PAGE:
Updated: Jul 13
To get to any “great place”, you must travel. It’s a given. It is much easer to appreciate something to which we don’t have constant access. Just like the place that we easily recognize (like the Longaberger Basket) and take for granted, we also have a difficult time recognizing our mission to those whom we have everyday access to. I suppose in our minds, we just assume that we will continue to have access to those people and that time will continue to be granted,so we have a much greater level of patience. But do we have time? Do we know for a fact that there is plenty of time to tel Uncle Drew about Jesus. So maybe we wait for the “right time” but the right time may never come.
By going to Kenya there is a reality that each member of the team must face. We have a limited amount of time and there is a limited amount of influence that we are able to do which often creates a “YOLO” type mindset. We will never have a second contact with the people we meet, so we MUST tell them the Hope of Christ while it is in our power to do so.
Even though I have taken risks with people in my own circle of influence, I have also hesitated as well. In fact, I almost hesitated on this trip as well. All I knew is that there was an urgency that I couldn’t ignore every time I heard about this trip and I knew that it would be a missed opportunity if I didn’t take it. That being said, our God is Sovereign and I believe that God can and will accomplish His purposes despite our apathy or direct disobedience.
Therefore, when we are on a missions trip, we fully recognize that every person with whom we come into contact is an opportunity for someone to find Christ, from the person at the ticket counter, to the diligent worker taking money at the airport McDonald’s. Once you recognize your mission, the purpose becomes clear and every person is a part of why you’ve been called.
As we made our way through the JFK airport, it is a blessing to watch pastor Gary at work. A man whose motto of “Pray as you Go and Go as you Pray” is more than just a catchy phrase, it is a constant way of life. SO the person taking our boarding passes get asked the question, “My dear brother, how can we pray for you?” If time permits, the prayer happens immediately. In the 13 years since I’ve known Pastor Gary and done missions trips at SHBC I have never heard anyone decline an offer to receive prayer. People are hungry for something that is real and authentic. Many recognize prayer as a valid way to be blessed as a result.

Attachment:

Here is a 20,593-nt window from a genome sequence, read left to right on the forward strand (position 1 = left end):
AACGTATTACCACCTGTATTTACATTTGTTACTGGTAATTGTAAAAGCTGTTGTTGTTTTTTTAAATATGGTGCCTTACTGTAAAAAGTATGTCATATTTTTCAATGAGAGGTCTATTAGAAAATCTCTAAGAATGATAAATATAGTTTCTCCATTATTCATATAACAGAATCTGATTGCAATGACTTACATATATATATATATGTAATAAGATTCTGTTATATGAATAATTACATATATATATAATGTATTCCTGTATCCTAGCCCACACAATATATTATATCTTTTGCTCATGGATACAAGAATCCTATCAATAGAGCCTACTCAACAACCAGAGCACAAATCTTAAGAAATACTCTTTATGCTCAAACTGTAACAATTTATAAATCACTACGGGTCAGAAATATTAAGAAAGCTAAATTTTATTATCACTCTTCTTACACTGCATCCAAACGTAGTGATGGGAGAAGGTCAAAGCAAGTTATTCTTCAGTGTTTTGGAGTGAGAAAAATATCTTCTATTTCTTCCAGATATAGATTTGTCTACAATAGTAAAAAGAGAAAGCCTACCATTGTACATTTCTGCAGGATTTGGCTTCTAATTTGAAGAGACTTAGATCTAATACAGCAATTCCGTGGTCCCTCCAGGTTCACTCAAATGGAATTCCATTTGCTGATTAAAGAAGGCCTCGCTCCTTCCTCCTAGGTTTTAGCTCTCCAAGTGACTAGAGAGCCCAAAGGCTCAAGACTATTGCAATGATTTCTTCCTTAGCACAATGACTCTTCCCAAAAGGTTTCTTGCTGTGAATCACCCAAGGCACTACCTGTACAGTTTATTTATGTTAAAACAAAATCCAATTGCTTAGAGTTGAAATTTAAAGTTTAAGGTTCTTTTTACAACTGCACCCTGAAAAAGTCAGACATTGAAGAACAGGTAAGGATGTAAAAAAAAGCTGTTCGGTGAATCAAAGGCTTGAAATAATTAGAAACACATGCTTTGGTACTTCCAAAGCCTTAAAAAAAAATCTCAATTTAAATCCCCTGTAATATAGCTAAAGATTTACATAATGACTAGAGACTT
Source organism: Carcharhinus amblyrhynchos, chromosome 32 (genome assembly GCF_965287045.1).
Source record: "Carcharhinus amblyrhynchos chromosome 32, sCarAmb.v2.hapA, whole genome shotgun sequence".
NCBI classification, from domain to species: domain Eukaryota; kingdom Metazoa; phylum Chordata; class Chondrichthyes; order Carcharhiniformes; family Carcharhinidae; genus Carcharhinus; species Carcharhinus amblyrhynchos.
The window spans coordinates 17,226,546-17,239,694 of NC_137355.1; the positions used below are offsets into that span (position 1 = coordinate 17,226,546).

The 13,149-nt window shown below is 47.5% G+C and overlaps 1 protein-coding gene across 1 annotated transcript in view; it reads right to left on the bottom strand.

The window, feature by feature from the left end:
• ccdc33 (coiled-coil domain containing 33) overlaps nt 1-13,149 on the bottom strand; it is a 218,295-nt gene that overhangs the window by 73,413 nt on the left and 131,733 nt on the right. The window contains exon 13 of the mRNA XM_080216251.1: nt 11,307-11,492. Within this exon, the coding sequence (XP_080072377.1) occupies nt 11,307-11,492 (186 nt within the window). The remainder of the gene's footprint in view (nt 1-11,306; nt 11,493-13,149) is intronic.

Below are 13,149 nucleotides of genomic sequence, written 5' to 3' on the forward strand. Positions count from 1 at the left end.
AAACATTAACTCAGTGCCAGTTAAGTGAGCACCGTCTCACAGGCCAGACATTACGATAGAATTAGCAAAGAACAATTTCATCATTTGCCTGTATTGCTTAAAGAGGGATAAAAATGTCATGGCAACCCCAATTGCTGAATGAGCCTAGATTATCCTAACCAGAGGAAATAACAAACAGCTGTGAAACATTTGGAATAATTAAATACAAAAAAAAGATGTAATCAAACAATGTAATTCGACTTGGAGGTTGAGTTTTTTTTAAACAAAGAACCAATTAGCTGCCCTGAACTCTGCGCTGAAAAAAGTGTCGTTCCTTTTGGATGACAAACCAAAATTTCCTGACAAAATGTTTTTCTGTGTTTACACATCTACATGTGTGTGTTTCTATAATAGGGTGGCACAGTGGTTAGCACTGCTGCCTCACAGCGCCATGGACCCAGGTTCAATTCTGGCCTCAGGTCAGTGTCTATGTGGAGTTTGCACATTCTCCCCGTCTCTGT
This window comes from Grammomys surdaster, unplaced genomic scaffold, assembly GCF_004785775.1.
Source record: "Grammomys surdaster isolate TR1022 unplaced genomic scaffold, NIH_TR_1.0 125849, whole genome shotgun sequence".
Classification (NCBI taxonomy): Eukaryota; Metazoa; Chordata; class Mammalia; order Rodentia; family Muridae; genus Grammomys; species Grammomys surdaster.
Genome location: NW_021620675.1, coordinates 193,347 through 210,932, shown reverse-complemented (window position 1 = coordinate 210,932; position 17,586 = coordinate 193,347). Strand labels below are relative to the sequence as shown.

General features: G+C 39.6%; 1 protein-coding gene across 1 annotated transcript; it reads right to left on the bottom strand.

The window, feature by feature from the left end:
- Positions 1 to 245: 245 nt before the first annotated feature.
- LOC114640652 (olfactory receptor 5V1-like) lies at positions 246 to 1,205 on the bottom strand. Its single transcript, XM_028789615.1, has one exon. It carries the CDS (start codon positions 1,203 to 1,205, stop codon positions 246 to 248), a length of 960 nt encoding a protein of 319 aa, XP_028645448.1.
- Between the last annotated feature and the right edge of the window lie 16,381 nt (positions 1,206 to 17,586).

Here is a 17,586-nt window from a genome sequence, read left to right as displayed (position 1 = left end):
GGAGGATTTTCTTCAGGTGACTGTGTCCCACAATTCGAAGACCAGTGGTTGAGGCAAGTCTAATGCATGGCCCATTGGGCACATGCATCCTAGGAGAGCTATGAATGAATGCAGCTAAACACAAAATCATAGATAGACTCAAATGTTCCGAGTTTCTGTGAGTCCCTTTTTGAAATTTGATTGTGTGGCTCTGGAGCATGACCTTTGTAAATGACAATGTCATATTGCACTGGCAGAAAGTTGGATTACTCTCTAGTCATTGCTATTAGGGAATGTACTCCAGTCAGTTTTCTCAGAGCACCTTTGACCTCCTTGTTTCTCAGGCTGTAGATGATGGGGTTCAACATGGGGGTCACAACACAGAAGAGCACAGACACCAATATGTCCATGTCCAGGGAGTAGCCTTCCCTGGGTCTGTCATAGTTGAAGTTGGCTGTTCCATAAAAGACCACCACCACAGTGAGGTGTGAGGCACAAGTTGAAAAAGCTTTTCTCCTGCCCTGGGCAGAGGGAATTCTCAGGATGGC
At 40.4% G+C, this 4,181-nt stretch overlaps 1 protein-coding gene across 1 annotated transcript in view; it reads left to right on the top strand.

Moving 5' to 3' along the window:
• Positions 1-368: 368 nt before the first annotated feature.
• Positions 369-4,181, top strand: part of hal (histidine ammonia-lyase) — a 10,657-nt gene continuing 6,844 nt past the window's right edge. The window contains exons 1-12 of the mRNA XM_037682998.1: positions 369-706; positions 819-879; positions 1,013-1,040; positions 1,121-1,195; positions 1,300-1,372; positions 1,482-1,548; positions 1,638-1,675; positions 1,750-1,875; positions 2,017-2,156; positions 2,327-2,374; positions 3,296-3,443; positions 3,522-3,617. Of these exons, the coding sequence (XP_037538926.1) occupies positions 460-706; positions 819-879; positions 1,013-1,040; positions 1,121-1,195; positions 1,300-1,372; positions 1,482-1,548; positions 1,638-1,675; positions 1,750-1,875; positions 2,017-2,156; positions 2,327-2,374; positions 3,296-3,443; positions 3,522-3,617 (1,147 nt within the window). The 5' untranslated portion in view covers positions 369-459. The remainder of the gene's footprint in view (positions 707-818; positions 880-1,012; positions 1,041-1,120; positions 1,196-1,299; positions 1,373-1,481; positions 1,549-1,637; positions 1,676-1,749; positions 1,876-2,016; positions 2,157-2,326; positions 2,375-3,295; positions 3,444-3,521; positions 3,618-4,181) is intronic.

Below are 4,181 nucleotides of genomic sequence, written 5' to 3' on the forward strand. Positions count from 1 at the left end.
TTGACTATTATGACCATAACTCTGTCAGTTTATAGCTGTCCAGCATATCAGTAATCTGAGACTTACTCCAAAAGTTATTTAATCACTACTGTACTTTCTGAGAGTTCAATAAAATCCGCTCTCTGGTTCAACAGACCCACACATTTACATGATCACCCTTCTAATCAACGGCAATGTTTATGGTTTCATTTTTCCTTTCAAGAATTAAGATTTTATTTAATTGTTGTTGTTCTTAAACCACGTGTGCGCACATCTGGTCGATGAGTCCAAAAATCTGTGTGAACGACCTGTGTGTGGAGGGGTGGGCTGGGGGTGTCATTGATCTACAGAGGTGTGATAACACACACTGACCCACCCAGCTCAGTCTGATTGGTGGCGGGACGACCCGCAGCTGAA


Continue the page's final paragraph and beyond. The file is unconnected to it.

Last night around what would have been 1 am in the United States a little girl began screaming at the top of her lungs. (Let me take a moment to add that the two rows surrounding our team have been very active with children ages 1-8.) For about 3 hours she would randomly scream and throw a tantrum. The first thought in my mind is “someone needs a spanking” (Sorry GenZ I’m a product of my upbringing). It became clear after multiple hours that there was definitely MORE to her outbursts than just not getting something she wanted, she was genuinely agitated and upset.Before we left a dear friend asked to pray for me and prayed specifically for the discerning of spirits. In other words, the ability to sense when the enemy may be actively present or even just oppressing an individual. As I was considering the ramifications of suggesting a spontaneous skydiving for the precious little one it hit me that I should probably stop and pray.
As I began to pray, I noticed that a couple of other team members had also begun to pray for her as well. So, for about 15-20 minutes we prayed against oppression, for peace among the other passengers and most of all that the little girl would sense a “Peace that passes understanding. Miraculously, but not surprisingly…she settled in and was peaceful the entire rest of the trip. Her body stopped it’s convulsions, the raspy screaming stopped, the fists became unclenched.
If this is a precursor of things to come it’s time to pray up and expect that God is going to continue to do amazing things in our hearts and in the hearts of those to whom we minister. Thank you so much for being willing to continue to partner with us in those prayers, because as the scriptures remind, “The prayer of a righteous man (and woman) avails much” and is both “powerful and effective.”